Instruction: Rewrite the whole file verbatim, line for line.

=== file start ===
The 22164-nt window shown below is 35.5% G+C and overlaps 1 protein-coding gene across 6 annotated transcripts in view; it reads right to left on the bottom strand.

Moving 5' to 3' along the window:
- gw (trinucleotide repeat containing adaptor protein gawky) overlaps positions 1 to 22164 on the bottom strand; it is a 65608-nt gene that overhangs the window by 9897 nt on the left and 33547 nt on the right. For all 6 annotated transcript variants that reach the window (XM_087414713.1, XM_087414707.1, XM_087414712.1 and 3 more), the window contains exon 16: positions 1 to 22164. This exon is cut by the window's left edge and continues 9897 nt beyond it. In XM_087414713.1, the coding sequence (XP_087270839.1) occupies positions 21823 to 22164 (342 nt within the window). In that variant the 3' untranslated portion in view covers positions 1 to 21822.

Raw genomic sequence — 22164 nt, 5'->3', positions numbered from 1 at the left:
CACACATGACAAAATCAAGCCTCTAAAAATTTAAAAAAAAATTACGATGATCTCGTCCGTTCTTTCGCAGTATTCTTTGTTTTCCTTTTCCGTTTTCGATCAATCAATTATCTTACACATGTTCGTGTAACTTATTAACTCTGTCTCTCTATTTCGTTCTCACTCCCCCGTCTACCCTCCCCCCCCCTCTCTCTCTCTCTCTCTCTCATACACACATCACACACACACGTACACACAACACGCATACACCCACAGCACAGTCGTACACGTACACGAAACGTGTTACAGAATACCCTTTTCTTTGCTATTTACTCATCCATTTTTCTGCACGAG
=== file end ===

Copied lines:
The 22164-nt window shown below is 35.5% G+C and overlaps 1 protein-coding gene across 6 annotated transcripts in view; it reads right to left on the bottom strand.

Moving 5' to 3' along the window:
- gw (trinucleotide repeat containing adaptor protein gawky) overlaps positions 1 to 22164 on the bottom strand; it is a 65608-nt gene that overhangs the window by 9897 nt on the left and 33547 nt on the right. For all 6 annotated transcript variants that reach the window (XM_087414713.1, XM_087414707.1, XM_087414712.1 and 3 more), the window contains exon 16: positions 1 to 22164. This exon is cut by the window's left edge and continues 9897 nt beyond it. In XM_087414713.1, the coding sequence (XP_087270839.1) occupies positions 21823 to 22164 (342 nt within the window). In that variant the 3' untranslated portion in view covers positions 1 to 21822.

Raw genomic sequence — 22164 nt, 5'->3', positions numbered from 1 at the left:
CACACATGACAAAATCAAGCCTCTAAAAATTTAAAAAAAAATTACGATGATCTCGTCCGTTCTTTCGCAGTATTCTTTGTTTTCCTTTTCCGTTTTCGATCAATCAATTATCTTACACATGTTCGTGTAACTTATTAACTCTGTCTCTCTATTTCGTTCTCACTCCCCCGTCTACCCTCCCCCCCCCTCTCTCTCTCTCTCTCTCTCATACACACATCACACACACACGTACACACAACACGCATACACCCACAGCACAGTCGTACACGTACACGAAACGTGTTACAGAATACCCTTTTCTTTGCTATTTACTCATCCATTTTTCTGCACGAG